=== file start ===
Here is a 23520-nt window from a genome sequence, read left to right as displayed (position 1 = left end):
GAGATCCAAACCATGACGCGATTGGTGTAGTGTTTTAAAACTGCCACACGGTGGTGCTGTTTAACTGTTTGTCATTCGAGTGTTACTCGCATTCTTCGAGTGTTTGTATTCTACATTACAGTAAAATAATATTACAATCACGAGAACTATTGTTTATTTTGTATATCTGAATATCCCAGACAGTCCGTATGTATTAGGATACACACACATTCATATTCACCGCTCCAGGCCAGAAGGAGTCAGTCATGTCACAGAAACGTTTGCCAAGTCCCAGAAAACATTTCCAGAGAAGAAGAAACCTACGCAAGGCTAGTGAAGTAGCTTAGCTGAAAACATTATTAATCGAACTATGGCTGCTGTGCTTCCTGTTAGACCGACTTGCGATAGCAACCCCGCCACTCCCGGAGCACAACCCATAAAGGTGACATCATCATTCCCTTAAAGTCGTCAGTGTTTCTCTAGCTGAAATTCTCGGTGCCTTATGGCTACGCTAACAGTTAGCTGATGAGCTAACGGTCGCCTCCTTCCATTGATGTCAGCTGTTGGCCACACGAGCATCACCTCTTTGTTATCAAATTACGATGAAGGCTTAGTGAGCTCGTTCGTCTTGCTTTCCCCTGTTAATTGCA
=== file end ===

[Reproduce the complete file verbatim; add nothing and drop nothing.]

Here is a 23520-nt window from a genome sequence, read left to right as displayed (position 1 = left end):
GAGATCCAAACCATGACGCGATTGGTGTAGTGTTTTAAAACTGCCACACGGTGGTGCTGTTTAACTGTTTGTCATTCGAGTGTTACTCGCATTCTTCGAGTGTTTGTATTCTACATTACAGTAAAATAATATTACAATCACGAGAACTATTGTTTATTTTGTATATCTGAATATCCCAGACAGTCCGTATGTATTAGGATACACACACATTCATATTCACCGCTCCAGGCCAGAAGGAGTCAGTCATGTCACAGAAACGTTTGCCAAGTCCCAGAAAACATTTCCAGAGAAGAAGAAACCTACGCAAGGCTAGTGAAGTAGCTTAGCTGAAAACATTATTAATCGAACTATGGCTGCTGTGCTTCCTGTTAGACCGACTTGCGATAGCAACCCCGCCACTCCCGGAGCACAACCCATAAAGGTGACATCATCATTCCCTTAAAGTCGTCAGTGTTTCTCTAGCTGAAATTCTCGGTGCCTTATGGCTACGCTAACAGTTAGCTGATGAGCTAACGGTCGCCTCCTTCCATTGATGTCAGCTGTTGGCCACACGAGCATCACCTCTTTGTTATCAAATTACGATGAAGGCTTAGTGAGCTCGTTCGTCTTGCTTTCCCCTGTTAATTGCA